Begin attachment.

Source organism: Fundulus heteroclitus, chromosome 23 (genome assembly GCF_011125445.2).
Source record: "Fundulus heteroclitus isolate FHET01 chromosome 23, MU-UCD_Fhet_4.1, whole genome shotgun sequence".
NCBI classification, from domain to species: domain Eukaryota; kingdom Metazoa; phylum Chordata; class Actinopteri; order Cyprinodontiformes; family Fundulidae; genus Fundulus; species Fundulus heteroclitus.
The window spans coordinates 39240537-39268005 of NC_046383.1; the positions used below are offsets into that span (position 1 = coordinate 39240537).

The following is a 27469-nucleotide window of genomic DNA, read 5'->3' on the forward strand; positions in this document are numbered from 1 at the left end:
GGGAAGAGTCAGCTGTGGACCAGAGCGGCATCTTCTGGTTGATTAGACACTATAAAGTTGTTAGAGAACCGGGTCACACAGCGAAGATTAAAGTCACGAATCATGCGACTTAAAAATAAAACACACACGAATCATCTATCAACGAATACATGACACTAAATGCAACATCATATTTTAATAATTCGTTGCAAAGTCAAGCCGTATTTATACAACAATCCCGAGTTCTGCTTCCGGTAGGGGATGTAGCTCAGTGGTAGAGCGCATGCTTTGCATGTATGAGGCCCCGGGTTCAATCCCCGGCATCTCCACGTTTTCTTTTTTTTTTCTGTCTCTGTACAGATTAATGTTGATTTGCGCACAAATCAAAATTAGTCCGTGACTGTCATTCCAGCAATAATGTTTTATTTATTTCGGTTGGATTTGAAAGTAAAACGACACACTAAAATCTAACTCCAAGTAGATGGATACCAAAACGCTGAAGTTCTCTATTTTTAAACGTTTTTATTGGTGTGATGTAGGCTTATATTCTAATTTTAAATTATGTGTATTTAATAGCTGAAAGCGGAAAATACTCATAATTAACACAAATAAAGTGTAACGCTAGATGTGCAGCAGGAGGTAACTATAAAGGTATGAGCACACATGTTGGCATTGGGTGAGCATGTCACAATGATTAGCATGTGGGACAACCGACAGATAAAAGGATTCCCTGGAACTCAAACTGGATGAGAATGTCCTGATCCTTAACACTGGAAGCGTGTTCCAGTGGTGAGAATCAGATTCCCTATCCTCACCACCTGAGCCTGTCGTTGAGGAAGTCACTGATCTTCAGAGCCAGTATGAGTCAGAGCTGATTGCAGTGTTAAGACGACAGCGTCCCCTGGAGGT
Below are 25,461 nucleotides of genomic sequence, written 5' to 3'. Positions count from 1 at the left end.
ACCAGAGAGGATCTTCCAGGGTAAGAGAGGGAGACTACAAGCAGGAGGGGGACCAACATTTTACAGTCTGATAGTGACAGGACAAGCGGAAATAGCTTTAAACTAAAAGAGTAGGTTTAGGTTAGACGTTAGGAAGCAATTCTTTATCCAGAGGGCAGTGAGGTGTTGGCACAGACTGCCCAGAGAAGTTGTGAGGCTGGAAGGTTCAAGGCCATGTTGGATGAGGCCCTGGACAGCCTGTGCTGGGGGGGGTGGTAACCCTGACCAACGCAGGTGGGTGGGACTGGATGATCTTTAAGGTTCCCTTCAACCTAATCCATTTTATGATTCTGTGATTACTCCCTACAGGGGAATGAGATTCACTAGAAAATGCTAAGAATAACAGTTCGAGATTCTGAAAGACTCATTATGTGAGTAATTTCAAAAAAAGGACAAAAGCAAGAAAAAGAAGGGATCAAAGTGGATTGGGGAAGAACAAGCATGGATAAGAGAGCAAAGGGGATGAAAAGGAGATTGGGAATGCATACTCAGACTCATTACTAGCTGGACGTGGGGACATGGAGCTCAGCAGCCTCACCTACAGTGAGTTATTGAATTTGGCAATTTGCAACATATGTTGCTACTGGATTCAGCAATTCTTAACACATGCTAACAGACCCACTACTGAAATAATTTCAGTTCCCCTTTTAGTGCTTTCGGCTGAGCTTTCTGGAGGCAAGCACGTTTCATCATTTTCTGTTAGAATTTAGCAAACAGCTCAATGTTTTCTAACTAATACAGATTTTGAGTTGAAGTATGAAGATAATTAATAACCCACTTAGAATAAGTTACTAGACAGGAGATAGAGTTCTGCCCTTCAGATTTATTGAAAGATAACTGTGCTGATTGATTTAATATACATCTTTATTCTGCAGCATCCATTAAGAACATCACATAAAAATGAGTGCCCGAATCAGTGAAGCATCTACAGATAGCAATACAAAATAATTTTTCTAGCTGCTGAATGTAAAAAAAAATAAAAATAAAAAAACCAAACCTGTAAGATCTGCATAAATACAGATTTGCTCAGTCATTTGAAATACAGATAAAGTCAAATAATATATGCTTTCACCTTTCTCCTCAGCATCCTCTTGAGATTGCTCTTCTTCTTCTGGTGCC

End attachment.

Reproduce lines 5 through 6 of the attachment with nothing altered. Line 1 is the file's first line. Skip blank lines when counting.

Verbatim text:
The following is a 27469-nucleotide window of genomic DNA, read 5'->3' on the forward strand; positions in this document are numbered from 1 at the left end:
GGGAAGAGTCAGCTGTGGACCAGAGCGGCATCTTCTGGTTGATTAGACACTATAAAGTTGTTAGAGAACCGGGTCACACAGCGAAGATTAAAGTCACGAATCATGCGACTTAAAAATAAAACACACACGAATCATCTATCAACGAATACATGACACTAAATGCAACATCATATTTTAATAATTCGTTGCAAAGTCAAGCCGTATTTATACAACAATCCCGAGTTCTGCTTCCGGTAGGGGATGTAGCTCAGTGGTAGAGCGCATGCTTTGCATGTATGAGGCCCCGGGTTCAATCCCCGGCATCTCCACGTTTTCTTTTTTTTTTCTGTCTCTGTACAGATTAATGTTGATTTGCGCACAAATCAAAATTAGTCCGTGACTGTCATTCCAGCAATAATGTTTTATTTATTTCGGTTGGATTTGAAAGTAAAACGACACACTAAAATCTAACTCCAAGTAGATGGATACCAAAACGCTGAAGTTCTCTATTTTTAAACGTTTTTATTGGTGTGATGTAGGCTTATATTCTAATTTTAAATTATGTGTATTTAATAGCTGAAAGCGGAAAATACTCATAATTAACACAAATAAAGTGTAACGCTAGATGTGCAGCAGGAGGTAACTATAAAGGTATGAGCACACATGTTGGCATTGGGTGAGCATGTCACAATGATTAGCATGTGGGACAACCGACAGATAAAAGGATTCCCTGGAACTCAAACTGGATGAGAATGTCCTGATCCTTAACACTGGAAGCGTGTTCCAGTGGTGAGAATCAGATTCCCTATCCTCACCACCTGAGCCTGTCGTTGAGGAAGTCACTGATCTTCAGAGCCAGTATGAGTCAGAGCTGATTGCAGTGTTAAGACGACAGCGTCCCCTGGAGGT